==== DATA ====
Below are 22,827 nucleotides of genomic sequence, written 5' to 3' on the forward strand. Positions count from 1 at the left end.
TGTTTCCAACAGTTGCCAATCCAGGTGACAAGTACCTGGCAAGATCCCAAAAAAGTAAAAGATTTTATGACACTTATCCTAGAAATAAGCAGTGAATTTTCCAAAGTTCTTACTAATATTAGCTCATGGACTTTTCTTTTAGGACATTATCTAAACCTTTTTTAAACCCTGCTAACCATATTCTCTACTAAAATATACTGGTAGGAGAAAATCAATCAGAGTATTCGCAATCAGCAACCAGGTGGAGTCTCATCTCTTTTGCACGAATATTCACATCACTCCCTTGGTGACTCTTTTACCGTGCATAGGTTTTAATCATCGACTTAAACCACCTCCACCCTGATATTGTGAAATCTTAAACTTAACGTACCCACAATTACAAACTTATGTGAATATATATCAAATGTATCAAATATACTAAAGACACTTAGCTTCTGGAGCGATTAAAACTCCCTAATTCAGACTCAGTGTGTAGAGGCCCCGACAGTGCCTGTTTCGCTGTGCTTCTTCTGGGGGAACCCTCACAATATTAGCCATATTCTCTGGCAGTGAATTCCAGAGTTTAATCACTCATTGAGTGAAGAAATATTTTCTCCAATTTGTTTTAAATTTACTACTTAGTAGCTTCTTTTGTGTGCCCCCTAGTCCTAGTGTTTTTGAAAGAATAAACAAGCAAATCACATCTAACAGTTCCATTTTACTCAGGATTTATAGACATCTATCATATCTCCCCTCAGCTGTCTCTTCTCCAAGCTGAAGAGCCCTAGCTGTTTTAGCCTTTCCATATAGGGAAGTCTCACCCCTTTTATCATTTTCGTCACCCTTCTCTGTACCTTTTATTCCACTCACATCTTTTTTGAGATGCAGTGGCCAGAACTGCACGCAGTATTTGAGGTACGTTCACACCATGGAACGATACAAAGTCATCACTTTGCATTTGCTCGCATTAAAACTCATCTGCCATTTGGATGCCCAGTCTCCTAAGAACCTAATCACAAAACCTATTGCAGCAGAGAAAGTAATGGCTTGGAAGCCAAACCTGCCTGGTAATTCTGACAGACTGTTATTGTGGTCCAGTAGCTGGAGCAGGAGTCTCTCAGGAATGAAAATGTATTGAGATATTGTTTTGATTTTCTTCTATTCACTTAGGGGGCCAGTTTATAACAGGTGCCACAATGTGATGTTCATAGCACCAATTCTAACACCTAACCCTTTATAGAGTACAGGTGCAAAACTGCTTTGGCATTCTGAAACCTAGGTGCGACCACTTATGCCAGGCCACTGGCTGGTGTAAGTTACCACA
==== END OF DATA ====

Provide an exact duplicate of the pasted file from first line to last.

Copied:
Below are 22,827 nucleotides of genomic sequence, written 5' to 3' on the forward strand. Positions count from 1 at the left end.
TGTTTCCAACAGTTGCCAATCCAGGTGACAAGTACCTGGCAAGATCCCAAAAAAGTAAAAGATTTTATGACACTTATCCTAGAAATAAGCAGTGAATTTTCCAAAGTTCTTACTAATATTAGCTCATGGACTTTTCTTTTAGGACATTATCTAAACCTTTTTTAAACCCTGCTAACCATATTCTCTACTAAAATATACTGGTAGGAGAAAATCAATCAGAGTATTCGCAATCAGCAACCAGGTGGAGTCTCATCTCTTTTGCACGAATATTCACATCACTCCCTTGGTGACTCTTTTACCGTGCATAGGTTTTAATCATCGACTTAAACCACCTCCACCCTGATATTGTGAAATCTTAAACTTAACGTACCCACAATTACAAACTTATGTGAATATATATCAAATGTATCAAATATACTAAAGACACTTAGCTTCTGGAGCGATTAAAACTCCCTAATTCAGACTCAGTGTGTAGAGGCCCCGACAGTGCCTGTTTCGCTGTGCTTCTTCTGGGGGAACCCTCACAATATTAGCCATATTCTCTGGCAGTGAATTCCAGAGTTTAATCACTCATTGAGTGAAGAAATATTTTCTCCAATTTGTTTTAAATTTACTACTTAGTAGCTTCTTTTGTGTGCCCCCTAGTCCTAGTGTTTTTGAAAGAATAAACAAGCAAATCACATCTAACAGTTCCATTTTACTCAGGATTTATAGACATCTATCATATCTCCCCTCAGCTGTCTCTTCTCCAAGCTGAAGAGCCCTAGCTGTTTTAGCCTTTCCATATAGGGAAGTCTCACCCCTTTTATCATTTTCGTCACCCTTCTCTGTACCTTTTATTCCACTCACATCTTTTTTGAGATGCAGTGGCCAGAACTGCACGCAGTATTTGAGGTACGTTCACACCATGGAACGATACAAAGTCATCACTTTGCATTTGCTCGCATTAAAACTCATCTGCCATTTGGATGCCCAGTCTCCTAAGAACCTAATCACAAAACCTATTGCAGCAGAGAAAGTAATGGCTTGGAAGCCAAACCTGCCTGGTAATTCTGACAGACTGTTATTGTGGTCCAGTAGCTGGAGCAGGAGTCTCTCAGGAATGAAAATGTATTGAGATATTGTTTTGATTTTCTTCTATTCACTTAGGGGGCCAGTTTATAACAGGTGCCACAATGTGATGTTCATAGCACCAATTCTAACACCTAACCCTTTATAGAGTACAGGTGCAAAACTGCTTTGGCATTCTGAAACCTAGGTGCGACCACTTATGCCAGGCCACTGGCTGGTGTAAGTTACCACA